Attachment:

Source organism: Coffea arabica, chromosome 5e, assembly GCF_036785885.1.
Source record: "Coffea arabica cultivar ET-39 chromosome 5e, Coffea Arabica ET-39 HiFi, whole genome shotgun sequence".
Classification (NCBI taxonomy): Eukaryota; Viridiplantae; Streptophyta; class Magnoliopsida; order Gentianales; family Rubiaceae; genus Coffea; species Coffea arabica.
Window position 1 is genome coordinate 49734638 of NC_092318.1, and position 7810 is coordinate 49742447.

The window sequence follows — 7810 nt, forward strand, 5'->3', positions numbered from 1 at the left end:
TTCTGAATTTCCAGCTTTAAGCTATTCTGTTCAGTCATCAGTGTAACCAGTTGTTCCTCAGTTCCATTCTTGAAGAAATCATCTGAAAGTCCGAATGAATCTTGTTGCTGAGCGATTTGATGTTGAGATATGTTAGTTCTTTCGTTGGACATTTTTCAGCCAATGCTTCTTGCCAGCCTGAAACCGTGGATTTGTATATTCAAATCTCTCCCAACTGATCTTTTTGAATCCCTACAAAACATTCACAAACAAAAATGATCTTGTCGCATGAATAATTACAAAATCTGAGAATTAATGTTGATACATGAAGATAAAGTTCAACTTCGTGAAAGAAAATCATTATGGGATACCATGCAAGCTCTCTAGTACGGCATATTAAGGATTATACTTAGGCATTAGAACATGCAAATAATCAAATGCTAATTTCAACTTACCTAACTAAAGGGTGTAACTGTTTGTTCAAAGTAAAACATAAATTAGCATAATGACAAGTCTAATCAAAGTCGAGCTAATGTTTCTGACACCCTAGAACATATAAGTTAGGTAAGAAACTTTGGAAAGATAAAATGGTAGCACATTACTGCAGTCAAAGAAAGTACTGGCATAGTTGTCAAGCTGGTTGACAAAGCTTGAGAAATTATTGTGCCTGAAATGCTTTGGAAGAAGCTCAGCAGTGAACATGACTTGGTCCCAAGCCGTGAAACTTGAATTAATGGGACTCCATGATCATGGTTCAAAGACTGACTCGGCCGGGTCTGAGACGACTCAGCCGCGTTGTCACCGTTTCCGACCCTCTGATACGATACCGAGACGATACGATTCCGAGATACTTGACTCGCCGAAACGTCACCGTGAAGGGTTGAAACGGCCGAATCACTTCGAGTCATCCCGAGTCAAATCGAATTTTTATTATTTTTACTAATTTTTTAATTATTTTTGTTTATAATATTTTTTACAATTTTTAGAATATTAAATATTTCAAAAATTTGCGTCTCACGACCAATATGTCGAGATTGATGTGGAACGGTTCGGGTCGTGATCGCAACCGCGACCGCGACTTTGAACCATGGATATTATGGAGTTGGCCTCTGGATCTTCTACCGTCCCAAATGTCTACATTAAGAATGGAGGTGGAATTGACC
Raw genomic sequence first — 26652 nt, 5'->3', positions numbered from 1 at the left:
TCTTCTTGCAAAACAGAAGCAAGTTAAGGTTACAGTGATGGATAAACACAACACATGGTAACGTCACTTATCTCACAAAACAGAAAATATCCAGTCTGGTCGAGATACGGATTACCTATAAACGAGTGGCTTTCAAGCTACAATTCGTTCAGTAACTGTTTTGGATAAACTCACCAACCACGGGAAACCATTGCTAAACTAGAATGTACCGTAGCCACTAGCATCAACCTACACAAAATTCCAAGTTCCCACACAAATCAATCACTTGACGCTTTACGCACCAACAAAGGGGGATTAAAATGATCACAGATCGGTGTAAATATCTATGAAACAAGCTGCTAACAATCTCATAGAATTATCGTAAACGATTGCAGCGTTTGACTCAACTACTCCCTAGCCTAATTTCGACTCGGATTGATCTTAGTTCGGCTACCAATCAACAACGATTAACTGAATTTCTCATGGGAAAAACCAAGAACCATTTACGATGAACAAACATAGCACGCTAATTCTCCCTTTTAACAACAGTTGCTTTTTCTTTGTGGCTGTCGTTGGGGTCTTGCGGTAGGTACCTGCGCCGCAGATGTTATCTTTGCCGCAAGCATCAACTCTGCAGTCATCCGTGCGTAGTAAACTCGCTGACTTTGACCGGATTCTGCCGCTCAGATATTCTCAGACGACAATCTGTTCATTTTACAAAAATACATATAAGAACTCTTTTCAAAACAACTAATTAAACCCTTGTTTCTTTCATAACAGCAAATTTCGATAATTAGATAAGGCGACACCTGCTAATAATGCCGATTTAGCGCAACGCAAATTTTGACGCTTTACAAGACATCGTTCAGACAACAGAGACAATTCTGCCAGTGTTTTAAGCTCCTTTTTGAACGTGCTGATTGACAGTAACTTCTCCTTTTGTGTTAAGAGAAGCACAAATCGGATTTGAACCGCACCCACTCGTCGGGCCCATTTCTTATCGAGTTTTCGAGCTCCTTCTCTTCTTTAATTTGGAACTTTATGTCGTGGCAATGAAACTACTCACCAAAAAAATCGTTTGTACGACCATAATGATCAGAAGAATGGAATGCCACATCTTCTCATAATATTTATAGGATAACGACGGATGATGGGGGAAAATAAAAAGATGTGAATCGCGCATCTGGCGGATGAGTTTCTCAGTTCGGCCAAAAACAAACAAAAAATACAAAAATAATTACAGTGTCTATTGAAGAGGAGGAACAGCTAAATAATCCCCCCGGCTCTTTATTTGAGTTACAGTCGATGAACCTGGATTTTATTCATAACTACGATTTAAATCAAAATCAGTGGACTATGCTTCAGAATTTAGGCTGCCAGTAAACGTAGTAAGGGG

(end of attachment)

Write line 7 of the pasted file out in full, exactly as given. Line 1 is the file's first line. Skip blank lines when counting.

Raw genomic sequence first — 26652 nt, 5'->3', positions numbered from 1 at the left: